John Bell explained that people need to identify more with their religion in order to eliminate Scottish sectarianism. He forgot to add that we need more guns to eliminate the threat of armed robbery, more politicians to eliminate nepotism and more alcohol to eliminate drunkenness.

Shaikh Abdal Hakim Murad pointed out that science can't explain everything, therefore god exists. This is called "theology".

Lord Sacks expressed the overwhelming joy that we all felt over the Royal Wedding, the completeness that it brought to our lives and how everything in the world is now just perfect.

Shaikh Abdal Hakim Murad's effort, although fully meriting its extraordinarily platitudinousness rating, seemed to me to be such an old god-of-the-gaps argument that it couldn't possibly qualify for something as sacred as a Clemmie. Must try harder Shaikh.

Lord Sacks' Royal Wedding celebration was a fairly typical, "I'm going to the Royal Wedding, isn't it wonderful," type contribution. His "come and worship" to meet your betters entry was certainly original and, if it weren't for some stiff competition this month, would have had a serious chance of winning.


Catherine Pepinster tries hard to emulate her fellow Catholic, but I'm afraid she just wasn't in the same league as Clifford Longley this month. Clifford continues to ably demonstrate why he is the reigning champion. I feel that Clifford was only just pipped at the post this month by John Bell and his recipe to cure sectarianism in Scotland: more religion. Congratulations to Rev John Bell, the winner of this month's holy Clemmie. This is precisely the kind of eye rolling, head revolving, lateral thinking that makes the world what it is today.
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Canon David Winter, former BBC head of Religious Propaganda  
Saturday, 7 May, 2011, 09:11 AM - Justice and mercy, Winter
Rating 3 out of 5 (Fairly platitudinous)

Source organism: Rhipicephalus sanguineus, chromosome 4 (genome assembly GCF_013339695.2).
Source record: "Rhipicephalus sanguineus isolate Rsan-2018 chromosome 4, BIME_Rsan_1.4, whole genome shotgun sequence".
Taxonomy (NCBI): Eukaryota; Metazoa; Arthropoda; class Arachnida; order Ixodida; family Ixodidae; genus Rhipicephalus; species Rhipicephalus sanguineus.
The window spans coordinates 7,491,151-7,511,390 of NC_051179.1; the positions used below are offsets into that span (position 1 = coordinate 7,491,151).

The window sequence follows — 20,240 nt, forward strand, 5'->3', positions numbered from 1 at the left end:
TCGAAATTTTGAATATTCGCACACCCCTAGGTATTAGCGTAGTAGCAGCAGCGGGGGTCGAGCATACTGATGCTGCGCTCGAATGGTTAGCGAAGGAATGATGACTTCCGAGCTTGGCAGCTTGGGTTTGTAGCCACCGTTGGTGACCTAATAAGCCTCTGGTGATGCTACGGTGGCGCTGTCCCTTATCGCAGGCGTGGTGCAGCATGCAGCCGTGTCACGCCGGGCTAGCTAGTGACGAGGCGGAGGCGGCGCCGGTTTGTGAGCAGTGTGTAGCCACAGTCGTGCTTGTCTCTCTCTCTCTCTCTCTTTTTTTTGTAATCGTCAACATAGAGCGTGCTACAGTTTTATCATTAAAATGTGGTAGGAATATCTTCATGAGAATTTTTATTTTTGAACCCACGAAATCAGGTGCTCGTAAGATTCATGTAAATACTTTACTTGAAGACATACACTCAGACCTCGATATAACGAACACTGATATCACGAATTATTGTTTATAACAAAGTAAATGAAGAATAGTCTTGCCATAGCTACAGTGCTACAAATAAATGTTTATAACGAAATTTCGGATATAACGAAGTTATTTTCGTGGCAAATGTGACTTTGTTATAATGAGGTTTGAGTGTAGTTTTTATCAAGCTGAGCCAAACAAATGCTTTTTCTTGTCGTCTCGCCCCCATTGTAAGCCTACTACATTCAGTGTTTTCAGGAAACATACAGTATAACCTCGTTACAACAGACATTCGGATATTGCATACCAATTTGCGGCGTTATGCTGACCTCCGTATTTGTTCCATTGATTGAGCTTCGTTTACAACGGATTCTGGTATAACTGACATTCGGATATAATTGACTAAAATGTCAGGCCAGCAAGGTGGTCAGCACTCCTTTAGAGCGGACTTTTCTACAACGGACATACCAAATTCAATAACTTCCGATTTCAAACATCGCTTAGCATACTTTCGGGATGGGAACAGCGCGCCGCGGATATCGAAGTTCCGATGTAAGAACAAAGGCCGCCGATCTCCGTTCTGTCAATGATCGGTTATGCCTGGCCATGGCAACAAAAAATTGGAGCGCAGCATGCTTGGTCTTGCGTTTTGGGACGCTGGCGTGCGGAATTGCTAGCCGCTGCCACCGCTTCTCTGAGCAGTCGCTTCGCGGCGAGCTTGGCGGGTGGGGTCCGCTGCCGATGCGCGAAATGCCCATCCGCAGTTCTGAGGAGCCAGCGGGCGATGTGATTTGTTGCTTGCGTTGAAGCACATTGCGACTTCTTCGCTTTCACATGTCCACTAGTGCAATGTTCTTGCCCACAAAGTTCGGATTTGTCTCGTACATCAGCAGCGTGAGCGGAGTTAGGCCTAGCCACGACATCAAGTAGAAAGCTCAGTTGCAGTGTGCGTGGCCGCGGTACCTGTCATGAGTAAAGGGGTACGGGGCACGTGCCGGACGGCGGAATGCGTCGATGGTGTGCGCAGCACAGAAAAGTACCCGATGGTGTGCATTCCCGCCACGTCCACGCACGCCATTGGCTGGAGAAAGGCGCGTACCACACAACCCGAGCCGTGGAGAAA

It's been a week of closure: closure for the thousands of relatives of those killed in the twin towers, buried under tons of masonry with no due process or religious ceremony; closure after the London bombings verdict; the beginning of closure on the death of Ian Tomlinson.

Closure is all about drawing a line, closing the door, creating a sense of finality, putting the past aside, moving on, putting things in perspective, seeing everything in context, finding a sense of justice, having a judgement made. Oh, did I mention judgement? Oh, yes, judgement! This reminds me of the final judgement when all you sinners will finally get what you so undoubtedly deserve. Coincidentally, I've spent the last two years reading the book of Revelation - well, I'm a slow reader, and you do need to smoke quite a lot of dope for it to make any kind of sense.

The visible bit of the Invisible Magic Friend said that you can avoid any further judgement by passing judgement on yourself. [Ed - Er, where exactly?]. For everyone else, there's the final judgement, just like it says in the Revelation of Saint John the Totally-Out-Of-It. For them their certainly will be a sense of closure, of finality, of closing the door. The number of modern euphemisms for burning in hell for all eternity are really endless.